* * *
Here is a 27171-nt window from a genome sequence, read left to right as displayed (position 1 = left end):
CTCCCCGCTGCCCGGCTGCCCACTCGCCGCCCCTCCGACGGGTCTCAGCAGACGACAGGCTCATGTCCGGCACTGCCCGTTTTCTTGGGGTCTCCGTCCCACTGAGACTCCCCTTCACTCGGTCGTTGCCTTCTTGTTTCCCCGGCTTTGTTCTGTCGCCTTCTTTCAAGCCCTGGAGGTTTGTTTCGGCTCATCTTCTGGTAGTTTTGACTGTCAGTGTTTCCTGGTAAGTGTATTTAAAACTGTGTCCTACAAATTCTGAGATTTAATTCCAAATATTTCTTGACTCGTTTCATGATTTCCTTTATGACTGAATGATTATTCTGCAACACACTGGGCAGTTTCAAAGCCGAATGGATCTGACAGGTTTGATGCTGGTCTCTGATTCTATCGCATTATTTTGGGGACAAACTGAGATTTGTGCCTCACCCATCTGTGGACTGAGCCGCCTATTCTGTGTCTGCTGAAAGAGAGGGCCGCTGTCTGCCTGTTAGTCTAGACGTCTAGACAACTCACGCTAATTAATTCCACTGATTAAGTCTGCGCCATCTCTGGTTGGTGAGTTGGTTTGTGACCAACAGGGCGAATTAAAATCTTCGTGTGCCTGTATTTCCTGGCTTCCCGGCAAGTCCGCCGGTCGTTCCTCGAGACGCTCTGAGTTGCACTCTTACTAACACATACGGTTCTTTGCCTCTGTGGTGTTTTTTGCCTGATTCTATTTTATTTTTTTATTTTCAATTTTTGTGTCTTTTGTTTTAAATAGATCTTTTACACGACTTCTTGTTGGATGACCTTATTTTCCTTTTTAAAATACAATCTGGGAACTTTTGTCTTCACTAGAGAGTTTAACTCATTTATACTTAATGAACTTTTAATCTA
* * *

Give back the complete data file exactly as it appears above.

Here is a 27171-nt window from a genome sequence, read left to right as displayed (position 1 = left end):
CTCCCCGCTGCCCGGCTGCCCACTCGCCGCCCCTCCGACGGGTCTCAGCAGACGACAGGCTCATGTCCGGCACTGCCCGTTTTCTTGGGGTCTCCGTCCCACTGAGACTCCCCTTCACTCGGTCGTTGCCTTCTTGTTTCCCCGGCTTTGTTCTGTCGCCTTCTTTCAAGCCCTGGAGGTTTGTTTCGGCTCATCTTCTGGTAGTTTTGACTGTCAGTGTTTCCTGGTAAGTGTATTTAAAACTGTGTCCTACAAATTCTGAGATTTAATTCCAAATATTTCTTGACTCGTTTCATGATTTCCTTTATGACTGAATGATTATTCTGCAACACACTGGGCAGTTTCAAAGCCGAATGGATCTGACAGGTTTGATGCTGGTCTCTGATTCTATCGCATTATTTTGGGGACAAACTGAGATTTGTGCCTCACCCATCTGTGGACTGAGCCGCCTATTCTGTGTCTGCTGAAAGAGAGGGCCGCTGTCTGCCTGTTAGTCTAGACGTCTAGACAACTCACGCTAATTAATTCCACTGATTAAGTCTGCGCCATCTCTGGTTGGTGAGTTGGTTTGTGACCAACAGGGCGAATTAAAATCTTCGTGTGCCTGTATTTCCTGGCTTCCCGGCAAGTCCGCCGGTCGTTCCTCGAGACGCTCTGAGTTGCACTCTTACTAACACATACGGTTCTTTGCCTCTGTGGTGTTTTTTGCCTGATTCTATTTTATTTTTTTATTTTCAATTTTTGTGTCTTTTGTTTTAAATAGATCTTTTACACGACTTCTTGTTGGATGACCTTATTTTCCTTTTTAAAATACAATCTGGGAACTTTTGTCTTCACTAGAGAGTTTAACTCATTTATACTTAATGAACTTTTAATCTA